Alana Celii was born in Chicago in 1986. She recently graduated from Parsons School of Design with a BFA in photography. Alana is the co-founder of Fjord; a project whose aim is to bring opportunities to young and emerging photographers on the Internet. Her work has been featured in publications such as Vogue Girl Korea, Culture+Travel, Hijacked, Canteen Magazine, and Beautiful/Decay Anthology. Alana was also a winner of the inaugural 2008 New York Photo Awards. She has exhibited work in group shows in the US and abroad.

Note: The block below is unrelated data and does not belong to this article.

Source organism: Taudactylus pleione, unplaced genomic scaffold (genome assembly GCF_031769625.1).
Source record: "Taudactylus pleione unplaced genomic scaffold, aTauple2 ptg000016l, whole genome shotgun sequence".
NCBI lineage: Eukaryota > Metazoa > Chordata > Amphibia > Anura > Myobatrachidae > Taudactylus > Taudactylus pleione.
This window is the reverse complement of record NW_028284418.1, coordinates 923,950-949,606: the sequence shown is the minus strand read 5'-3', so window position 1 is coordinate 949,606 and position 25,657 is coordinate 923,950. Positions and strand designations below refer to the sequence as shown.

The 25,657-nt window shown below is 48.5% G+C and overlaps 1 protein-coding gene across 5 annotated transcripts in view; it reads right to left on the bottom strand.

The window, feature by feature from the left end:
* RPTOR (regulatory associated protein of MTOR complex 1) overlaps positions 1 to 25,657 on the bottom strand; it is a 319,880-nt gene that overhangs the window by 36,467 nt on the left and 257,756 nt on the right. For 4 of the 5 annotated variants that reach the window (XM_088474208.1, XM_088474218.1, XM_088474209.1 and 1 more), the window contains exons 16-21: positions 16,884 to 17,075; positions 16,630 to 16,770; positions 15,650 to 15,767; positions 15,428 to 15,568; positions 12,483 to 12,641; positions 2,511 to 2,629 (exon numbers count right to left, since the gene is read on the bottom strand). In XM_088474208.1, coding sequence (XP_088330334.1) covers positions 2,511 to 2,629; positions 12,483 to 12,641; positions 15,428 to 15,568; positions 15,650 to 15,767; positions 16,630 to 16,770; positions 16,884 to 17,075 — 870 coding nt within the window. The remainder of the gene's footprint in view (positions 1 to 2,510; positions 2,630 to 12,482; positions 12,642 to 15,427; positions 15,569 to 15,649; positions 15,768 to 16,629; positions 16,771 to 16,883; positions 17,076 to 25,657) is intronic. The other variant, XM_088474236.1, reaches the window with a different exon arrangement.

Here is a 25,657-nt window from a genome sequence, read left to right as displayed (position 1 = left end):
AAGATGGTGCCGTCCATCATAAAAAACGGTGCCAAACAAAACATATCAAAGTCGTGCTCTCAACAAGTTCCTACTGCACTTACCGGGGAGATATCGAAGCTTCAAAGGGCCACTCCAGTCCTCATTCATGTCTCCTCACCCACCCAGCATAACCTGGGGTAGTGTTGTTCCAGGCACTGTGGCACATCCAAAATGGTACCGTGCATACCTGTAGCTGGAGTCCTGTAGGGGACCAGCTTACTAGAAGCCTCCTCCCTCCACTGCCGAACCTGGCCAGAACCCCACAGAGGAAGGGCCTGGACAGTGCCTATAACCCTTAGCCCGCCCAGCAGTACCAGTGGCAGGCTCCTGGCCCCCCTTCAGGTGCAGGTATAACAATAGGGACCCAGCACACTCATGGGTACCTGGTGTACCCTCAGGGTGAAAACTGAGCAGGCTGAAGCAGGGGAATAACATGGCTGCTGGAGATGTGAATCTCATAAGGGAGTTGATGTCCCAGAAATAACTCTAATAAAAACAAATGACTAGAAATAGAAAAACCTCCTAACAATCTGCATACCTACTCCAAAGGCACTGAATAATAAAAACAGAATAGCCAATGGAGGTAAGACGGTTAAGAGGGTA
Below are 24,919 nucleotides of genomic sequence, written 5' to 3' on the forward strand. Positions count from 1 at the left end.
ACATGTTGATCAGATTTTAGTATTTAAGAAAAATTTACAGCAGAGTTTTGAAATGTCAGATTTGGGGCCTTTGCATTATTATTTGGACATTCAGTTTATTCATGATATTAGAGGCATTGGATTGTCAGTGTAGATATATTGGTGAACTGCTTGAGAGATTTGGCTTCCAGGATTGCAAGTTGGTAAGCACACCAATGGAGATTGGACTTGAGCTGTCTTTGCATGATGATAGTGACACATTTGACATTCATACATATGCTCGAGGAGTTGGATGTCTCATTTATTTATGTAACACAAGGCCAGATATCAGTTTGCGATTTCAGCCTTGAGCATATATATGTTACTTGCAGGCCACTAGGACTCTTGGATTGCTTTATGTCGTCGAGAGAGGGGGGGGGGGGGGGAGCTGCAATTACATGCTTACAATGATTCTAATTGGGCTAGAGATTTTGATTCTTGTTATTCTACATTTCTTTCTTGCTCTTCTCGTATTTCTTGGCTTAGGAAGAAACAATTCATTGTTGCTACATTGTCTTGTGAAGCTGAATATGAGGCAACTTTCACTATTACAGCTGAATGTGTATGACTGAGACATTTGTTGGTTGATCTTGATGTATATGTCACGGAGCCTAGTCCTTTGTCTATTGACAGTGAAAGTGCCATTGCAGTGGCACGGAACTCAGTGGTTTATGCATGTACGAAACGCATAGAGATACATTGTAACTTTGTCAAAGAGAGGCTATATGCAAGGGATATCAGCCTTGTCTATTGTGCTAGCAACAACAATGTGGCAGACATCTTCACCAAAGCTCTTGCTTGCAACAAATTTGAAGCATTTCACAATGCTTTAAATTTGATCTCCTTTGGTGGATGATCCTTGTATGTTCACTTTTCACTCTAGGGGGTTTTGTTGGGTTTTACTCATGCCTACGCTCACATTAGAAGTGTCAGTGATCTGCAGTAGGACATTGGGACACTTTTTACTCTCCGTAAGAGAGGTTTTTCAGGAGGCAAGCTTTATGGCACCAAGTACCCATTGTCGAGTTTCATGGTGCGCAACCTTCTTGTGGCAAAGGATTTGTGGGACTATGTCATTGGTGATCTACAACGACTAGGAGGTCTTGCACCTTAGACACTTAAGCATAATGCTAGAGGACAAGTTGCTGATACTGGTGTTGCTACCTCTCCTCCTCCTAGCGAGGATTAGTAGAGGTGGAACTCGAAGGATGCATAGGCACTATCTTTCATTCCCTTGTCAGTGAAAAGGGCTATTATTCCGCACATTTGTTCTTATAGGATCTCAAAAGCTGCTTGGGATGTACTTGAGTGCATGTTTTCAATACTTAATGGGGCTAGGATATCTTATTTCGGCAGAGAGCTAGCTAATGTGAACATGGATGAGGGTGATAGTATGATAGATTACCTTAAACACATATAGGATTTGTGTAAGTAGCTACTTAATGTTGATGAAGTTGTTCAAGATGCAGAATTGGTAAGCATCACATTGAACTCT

Grant Willing was born in 1987 and grew up in the suburbs of Denver, Colorado. He graduated in May 2009 with a BFA in Photography from Parsons the New School for Design in New York City. He is the 2009 recipient of the Tierney Fellowship for Parsons and is currently continuing his series, ‘Svart Metall’, in Scandinavia. He has exhibited his photographs in the USA and internationally and has been featured in several publications.